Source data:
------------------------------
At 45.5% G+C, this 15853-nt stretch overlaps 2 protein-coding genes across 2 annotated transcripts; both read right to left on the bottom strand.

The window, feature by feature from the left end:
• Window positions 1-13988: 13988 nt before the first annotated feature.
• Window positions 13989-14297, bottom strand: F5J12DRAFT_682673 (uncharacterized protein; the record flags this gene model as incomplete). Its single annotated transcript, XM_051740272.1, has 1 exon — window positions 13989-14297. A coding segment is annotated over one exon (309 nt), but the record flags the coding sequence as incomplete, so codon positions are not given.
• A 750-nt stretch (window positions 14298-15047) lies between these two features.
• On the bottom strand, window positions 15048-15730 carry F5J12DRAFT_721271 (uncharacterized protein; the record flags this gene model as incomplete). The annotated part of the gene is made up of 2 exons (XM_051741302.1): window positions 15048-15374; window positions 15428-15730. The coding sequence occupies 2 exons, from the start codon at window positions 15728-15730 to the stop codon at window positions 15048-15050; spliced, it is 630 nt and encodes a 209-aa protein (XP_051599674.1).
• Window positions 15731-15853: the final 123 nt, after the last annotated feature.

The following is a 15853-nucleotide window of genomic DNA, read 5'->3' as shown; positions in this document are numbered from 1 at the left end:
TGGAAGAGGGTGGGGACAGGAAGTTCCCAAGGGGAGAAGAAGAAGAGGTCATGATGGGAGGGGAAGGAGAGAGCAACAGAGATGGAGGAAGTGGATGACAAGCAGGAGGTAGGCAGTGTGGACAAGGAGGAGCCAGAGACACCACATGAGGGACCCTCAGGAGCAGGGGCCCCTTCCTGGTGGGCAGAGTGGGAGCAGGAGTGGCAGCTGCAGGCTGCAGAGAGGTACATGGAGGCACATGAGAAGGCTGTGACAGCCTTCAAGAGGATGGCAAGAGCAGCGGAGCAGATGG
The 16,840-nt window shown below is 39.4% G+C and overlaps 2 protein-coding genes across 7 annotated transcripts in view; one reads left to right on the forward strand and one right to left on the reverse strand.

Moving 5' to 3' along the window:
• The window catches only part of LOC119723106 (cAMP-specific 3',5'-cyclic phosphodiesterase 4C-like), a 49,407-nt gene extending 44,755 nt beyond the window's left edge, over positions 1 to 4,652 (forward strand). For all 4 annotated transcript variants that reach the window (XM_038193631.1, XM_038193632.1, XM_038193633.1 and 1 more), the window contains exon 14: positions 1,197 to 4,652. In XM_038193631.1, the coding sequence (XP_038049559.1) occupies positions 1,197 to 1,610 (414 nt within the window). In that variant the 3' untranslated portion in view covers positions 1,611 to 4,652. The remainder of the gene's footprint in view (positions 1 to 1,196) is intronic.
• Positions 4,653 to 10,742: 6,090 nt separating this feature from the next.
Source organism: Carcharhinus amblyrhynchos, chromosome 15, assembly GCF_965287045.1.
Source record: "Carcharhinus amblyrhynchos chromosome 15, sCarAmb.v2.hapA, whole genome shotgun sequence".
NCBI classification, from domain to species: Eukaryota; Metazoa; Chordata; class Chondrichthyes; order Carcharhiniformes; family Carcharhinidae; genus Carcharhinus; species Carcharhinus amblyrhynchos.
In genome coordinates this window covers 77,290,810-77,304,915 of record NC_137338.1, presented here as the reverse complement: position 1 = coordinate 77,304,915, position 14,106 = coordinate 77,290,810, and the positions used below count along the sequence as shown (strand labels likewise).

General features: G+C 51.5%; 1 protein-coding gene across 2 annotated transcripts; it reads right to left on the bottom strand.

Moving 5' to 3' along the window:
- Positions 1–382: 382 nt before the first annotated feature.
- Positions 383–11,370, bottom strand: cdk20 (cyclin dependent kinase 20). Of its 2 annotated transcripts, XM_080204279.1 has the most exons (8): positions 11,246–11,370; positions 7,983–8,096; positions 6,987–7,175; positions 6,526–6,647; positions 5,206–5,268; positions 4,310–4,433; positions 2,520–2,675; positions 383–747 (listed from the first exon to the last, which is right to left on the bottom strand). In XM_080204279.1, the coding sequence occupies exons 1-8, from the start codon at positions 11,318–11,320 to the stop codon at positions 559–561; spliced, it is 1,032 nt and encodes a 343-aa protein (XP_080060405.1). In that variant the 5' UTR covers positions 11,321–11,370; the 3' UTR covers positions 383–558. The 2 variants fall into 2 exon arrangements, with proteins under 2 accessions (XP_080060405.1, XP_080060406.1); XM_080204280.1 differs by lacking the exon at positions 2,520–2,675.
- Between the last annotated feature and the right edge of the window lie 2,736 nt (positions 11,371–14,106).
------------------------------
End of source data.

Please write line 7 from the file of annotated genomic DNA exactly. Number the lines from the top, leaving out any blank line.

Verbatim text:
• Window positions 15731-15853: the final 123 nt, after the last annotated feature.